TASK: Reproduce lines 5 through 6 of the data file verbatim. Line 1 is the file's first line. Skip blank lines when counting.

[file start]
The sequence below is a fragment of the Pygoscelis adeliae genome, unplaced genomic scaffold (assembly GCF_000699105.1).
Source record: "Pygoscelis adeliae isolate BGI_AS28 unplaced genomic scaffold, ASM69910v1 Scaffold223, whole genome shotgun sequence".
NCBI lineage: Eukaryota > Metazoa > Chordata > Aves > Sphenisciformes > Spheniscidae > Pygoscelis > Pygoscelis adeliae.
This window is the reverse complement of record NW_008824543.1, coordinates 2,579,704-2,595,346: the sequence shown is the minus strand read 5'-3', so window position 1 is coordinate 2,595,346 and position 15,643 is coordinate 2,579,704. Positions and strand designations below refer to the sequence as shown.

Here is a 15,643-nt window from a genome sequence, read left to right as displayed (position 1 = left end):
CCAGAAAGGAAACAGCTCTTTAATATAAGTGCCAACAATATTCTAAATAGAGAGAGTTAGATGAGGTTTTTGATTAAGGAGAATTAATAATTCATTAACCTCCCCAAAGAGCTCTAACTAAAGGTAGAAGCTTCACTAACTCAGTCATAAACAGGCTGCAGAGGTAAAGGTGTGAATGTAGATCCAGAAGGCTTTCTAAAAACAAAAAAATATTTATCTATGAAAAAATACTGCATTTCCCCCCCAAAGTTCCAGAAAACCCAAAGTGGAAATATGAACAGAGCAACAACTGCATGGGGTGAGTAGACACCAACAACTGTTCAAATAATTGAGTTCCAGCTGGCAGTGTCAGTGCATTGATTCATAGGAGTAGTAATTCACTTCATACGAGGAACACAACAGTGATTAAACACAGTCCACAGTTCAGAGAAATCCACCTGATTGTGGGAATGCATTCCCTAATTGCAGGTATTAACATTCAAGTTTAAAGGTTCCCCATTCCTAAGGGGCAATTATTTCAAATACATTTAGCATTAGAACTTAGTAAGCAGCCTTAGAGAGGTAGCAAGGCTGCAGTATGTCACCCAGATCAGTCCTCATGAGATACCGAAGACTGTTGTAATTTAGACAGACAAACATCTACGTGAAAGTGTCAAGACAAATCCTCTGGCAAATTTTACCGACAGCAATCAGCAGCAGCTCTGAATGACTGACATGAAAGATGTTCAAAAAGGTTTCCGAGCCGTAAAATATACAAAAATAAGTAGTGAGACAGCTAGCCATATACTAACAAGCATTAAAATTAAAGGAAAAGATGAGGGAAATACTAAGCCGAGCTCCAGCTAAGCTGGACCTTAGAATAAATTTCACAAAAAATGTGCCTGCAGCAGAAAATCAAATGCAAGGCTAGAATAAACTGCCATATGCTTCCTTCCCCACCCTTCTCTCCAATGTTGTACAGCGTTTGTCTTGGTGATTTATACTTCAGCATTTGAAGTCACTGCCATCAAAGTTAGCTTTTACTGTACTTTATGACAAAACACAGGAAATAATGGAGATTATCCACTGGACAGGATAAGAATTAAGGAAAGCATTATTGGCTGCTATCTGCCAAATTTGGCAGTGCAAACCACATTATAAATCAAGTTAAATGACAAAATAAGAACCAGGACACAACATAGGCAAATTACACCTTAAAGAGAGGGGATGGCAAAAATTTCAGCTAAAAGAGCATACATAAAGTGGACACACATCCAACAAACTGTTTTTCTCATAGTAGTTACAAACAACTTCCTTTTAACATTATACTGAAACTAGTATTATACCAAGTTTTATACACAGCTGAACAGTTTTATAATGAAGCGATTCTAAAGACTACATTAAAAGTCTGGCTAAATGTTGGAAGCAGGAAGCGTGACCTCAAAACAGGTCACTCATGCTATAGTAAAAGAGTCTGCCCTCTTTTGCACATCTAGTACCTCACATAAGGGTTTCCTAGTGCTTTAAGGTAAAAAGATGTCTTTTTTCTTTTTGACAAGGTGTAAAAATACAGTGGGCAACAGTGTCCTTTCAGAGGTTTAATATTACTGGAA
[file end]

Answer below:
Here is a 15,643-nt window from a genome sequence, read left to right as displayed (position 1 = left end):
CCAGAAAGGAAACAGCTCTTTAATATAAGTGCCAACAATATTCTAAATAGAGAGAGTTAGATGAGGTTTTTGATTAAGGAGAATTAATAATTCATTAACCTCCCCAAAGAGCTCTAACTAAAGGTAGAAGCTTCACTAACTCAGTCATAAACAGGCTGCAGAGGTAAAGGTGTGAATGTAGATCCAGAAGGCTTTCTAAAAACAAAAAAATATTTATCTATGAAAAAATACTGCATTTCCCCCCCAAAGTTCCAGAAAACCCAAAGTGGAAATATGAACAGAGCAACAACTGCATGGGGTGAGTAGACACCAACAACTGTTCAAATAATTGAGTTCCAGCTGGCAGTGTCAGTGCATTGATTCATAGGAGTAGTAATTCACTTCATACGAGGAACACAACAGTGATTAAACACAGTCCACAGTTCAGAGAAATCCACCTGATTGTGGGAATGCATTCCCTAATTGCAGGTATTAACATTCAAGTTTAAAGGTTCCCCATTCCTAAGGGGCAATTATTTCAAATACATTTAGCATTAGAACTTAGTAAGCAGCCTTAGAGAGGTAGCAAGGCTGCAGTATGTCACCCAGATCAGTCCTCATGAGATACCGAAGACTGTTGTAATTTAGACAGACAAACATCTACGTGAAAGTGTCAAGACAAATCCTCTGGCAAATTTTACCGACAGCAATCAGCAGCAGCTCTGAATGACTGACATGAAAGATGTTCAAAAAGGTTTCCGAGCCGTAAAATATACAAAAATAAGTAGTGAGACAGCTAGCCATATACTAACAAGCATTAAAATTAAAGGAAAAGATGAGGGAAATACTAAGCCGAGCTCCAGCTAAGCTGGACCTTAGAATAAATTTCACAAAAAATGTGCCTGCAGCAGAAAATCAAATGCAAGGCTAGAATAAACTGCCATATGCTTCCTTCCCCACCCTTCTCTCCAATGTTGTACAGCGTTTGTCTTGGTGATTTATACTTCAGCATTTGAAGTCACTGCCATCAAAGTTAGCTTTTACTGTACTTTATGACAAAACACAGGAAATAATGGAGATTATCCACTGGACAGGATAAGAATTAAGGAAAGCATTATTGGCTGCTATCTGCCAAATTTGGCAGTGCAAACCACATTATAAATCAAGTTAAATGACAAAATAAGAACCAGGACACAACATAGGCAAATTACACCTTAAAGAGAGGGGATGGCAAAAATTTCAGCTAAAAGAGCATACATAAAGTGGACACACATCCAACAAACTGTTTTTCTCATAGTAGTTACAAACAACTTCCTTTTAACATTATACTGAAACTAGTATTATACCAAGTTTTATACACAGCTGAACAGTTTTATAATGAAGCGATTCTAAAGACTACATTAAAAGTCTGGCTAAATGTTGGAAGCAGGAAGCGTGACCTCAAAACAGGTCACTCATGCTATAGTAAAAGAGTCTGCCCTCTTTTGCACATCTAGTACCTCACATAAGGGTTTCCTAGTGCTTTAAGGTAAAAAGATGTCTTTTTTCTTTTTGACAAGGTGTAAAAATACAGTGGGCAACAGTGTCCTTTCAGAGGTTTAATATTACTGGAA